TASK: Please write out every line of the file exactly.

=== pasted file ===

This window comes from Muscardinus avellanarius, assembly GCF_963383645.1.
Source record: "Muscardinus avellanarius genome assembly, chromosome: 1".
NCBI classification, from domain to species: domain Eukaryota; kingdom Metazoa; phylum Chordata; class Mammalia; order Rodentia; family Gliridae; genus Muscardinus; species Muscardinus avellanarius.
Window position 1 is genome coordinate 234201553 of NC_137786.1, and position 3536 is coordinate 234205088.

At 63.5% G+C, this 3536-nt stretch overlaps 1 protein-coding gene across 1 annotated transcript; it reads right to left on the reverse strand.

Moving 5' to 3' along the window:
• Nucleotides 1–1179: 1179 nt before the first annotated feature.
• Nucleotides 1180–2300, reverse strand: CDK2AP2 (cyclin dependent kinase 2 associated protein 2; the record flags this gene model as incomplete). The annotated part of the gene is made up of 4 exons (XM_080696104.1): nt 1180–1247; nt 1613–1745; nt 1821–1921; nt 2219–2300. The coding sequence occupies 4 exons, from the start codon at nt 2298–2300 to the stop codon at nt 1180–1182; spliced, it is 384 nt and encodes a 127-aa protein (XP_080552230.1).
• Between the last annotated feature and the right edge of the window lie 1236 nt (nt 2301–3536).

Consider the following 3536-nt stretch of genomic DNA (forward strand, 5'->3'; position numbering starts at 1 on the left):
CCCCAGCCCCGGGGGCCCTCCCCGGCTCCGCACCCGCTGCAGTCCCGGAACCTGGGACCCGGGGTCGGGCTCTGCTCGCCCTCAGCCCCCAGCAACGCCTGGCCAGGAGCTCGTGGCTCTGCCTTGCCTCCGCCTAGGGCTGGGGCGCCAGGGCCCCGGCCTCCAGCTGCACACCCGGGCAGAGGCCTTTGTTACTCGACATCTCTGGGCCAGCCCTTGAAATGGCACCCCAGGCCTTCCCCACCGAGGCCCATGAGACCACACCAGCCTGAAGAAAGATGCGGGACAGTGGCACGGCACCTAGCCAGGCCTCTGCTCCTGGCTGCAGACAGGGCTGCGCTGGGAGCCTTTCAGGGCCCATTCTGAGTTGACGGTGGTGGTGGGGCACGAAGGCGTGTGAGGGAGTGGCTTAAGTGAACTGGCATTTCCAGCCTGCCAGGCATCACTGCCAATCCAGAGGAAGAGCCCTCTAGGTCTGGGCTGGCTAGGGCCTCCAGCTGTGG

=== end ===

This window comes from Muscardinus avellanarius, assembly GCF_963383645.1.
Source record: "Muscardinus avellanarius genome assembly, chromosome: 1".
NCBI classification, from domain to species: domain Eukaryota; kingdom Metazoa; phylum Chordata; class Mammalia; order Rodentia; family Gliridae; genus Muscardinus; species Muscardinus avellanarius.
Window position 1 is genome coordinate 234201553 of NC_137786.1, and position 3536 is coordinate 234205088.

At 63.5% G+C, this 3536-nt stretch overlaps 1 protein-coding gene across 1 annotated transcript; it reads right to left on the reverse strand.

Moving 5' to 3' along the window:
• Nucleotides 1–1179: 1179 nt before the first annotated feature.
• Nucleotides 1180–2300, reverse strand: CDK2AP2 (cyclin dependent kinase 2 associated protein 2; the record flags this gene model as incomplete). The annotated part of the gene is made up of 4 exons (XM_080696104.1): nt 1180–1247; nt 1613–1745; nt 1821–1921; nt 2219–2300. The coding sequence occupies 4 exons, from the start codon at nt 2298–2300 to the stop codon at nt 1180–1182; spliced, it is 384 nt and encodes a 127-aa protein (XP_080552230.1).
• Between the last annotated feature and the right edge of the window lie 1236 nt (nt 2301–3536).

Consider the following 3536-nt stretch of genomic DNA (forward strand, 5'->3'; position numbering starts at 1 on the left):
CCCCAGCCCCGGGGGCCCTCCCCGGCTCCGCACCCGCTGCAGTCCCGGAACCTGGGACCCGGGGTCGGGCTCTGCTCGCCCTCAGCCCCCAGCAACGCCTGGCCAGGAGCTCGTGGCTCTGCCTTGCCTCCGCCTAGGGCTGGGGCGCCAGGGCCCCGGCCTCCAGCTGCACACCCGGGCAGAGGCCTTTGTTACTCGACATCTCTGGGCCAGCCCTTGAAATGGCACCCCAGGCCTTCCCCACCGAGGCCCATGAGACCACACCAGCCTGAAGAAAGATGCGGGACAGTGGCACGGCACCTAGCCAGGCCTCTGCTCCTGGCTGCAGACAGGGCTGCGCTGGGAGCCTTTCAGGGCCCATTCTGAGTTGACGGTGGTGGTGGGGCACGAAGGCGTGTGAGGGAGTGGCTTAAGTGAACTGGCATTTCCAGCCTGCCAGGCATCACTGCCAATCCAGAGGAAGAGCCCTCTAGGTCTGGGCTGGCTAGGGCCTCCAGCTGTGG